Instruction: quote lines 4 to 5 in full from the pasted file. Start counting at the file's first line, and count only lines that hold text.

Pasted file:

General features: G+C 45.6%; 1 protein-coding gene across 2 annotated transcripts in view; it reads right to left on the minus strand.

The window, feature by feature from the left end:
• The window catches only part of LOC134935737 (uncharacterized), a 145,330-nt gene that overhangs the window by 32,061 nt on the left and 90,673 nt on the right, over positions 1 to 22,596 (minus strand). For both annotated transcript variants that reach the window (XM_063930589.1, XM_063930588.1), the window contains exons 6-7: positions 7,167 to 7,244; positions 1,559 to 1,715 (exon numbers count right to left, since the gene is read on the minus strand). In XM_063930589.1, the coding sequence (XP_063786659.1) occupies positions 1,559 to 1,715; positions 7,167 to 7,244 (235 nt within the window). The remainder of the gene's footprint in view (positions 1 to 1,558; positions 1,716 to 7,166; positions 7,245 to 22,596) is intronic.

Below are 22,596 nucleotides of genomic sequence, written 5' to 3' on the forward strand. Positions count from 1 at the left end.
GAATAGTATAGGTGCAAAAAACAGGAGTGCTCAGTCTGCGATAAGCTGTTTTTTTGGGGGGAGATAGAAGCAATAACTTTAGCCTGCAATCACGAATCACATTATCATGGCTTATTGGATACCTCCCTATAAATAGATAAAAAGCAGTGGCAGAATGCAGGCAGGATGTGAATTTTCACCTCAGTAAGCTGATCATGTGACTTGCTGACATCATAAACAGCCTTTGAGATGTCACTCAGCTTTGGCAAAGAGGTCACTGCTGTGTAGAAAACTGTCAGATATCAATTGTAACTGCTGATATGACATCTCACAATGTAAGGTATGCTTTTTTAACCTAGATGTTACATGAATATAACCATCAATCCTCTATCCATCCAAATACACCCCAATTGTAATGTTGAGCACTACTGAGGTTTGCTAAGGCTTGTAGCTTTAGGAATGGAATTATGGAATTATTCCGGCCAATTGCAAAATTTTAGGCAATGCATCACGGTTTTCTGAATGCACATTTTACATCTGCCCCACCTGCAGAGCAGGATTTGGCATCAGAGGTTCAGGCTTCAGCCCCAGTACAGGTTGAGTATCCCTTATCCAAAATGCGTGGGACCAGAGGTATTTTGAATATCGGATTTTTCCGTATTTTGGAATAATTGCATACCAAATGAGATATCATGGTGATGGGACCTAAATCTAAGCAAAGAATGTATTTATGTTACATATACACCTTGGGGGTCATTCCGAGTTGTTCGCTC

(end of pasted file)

Below are 22,596 nucleotides of genomic sequence, written 5' to 3' on the forward strand. Positions count from 1 at the left end.
GAATAGTATAGGTGCAAAAAACAGGAGTGCTCAGTCTGCGATAAGCTGTTTTTTTGGGGGGAGATAGAAGCAATAACTTTAGCCTGCAATCACGAATCACATTATCATGGCTTATTGGATACCTCCCTATAAATAGATAAAAAGCAGTGGCAGAATGCAGGCAGGATGTGAATTTTCACCTCAGTAAGCTGATCATGTGACTTGCTGACATCATAAACAGCCTTTGAGATGTCACTCAGCTTTGGCAAAGAGGTCACTGCTGTGTAGAAAACTGTCAGATATCAATTGTAACTGCTGATATGACATCTCACAATGTAAGGTATGCTTTTTTAACCTAGATGTTACATGAATATAACCATCAATCCTCTATCCATCCAAATACACCCCAATTGTAATGTTGAGCACTACTGAGGTTTGCTAAGGCTTGTAGCTTTAGGAATGGAATTATGGAATTATTCCGGCCAATTGCAAAATTTTAGGCAATGCATCACGGTTTTCTGAATGCACATTTTACATCTGCCCCACCTGCAGAGCAGGATTTGGCATCAGAGGTTCAGGCTTCAGCCCCAGTACAGGTTGAGTATCCCTTATCCAAAATGCGTGGGACCAGAGGTATTTTGAATATCGGATTTTTCCGTATTTTGGAATAATTGCATACCAAATGAGATATCATGGTGATGGGACCTAAATCTAAGCAAAGAATGTATTTATGTTACATATACACCTTGGGGGTCATTCCGAGTTGTTCGCTC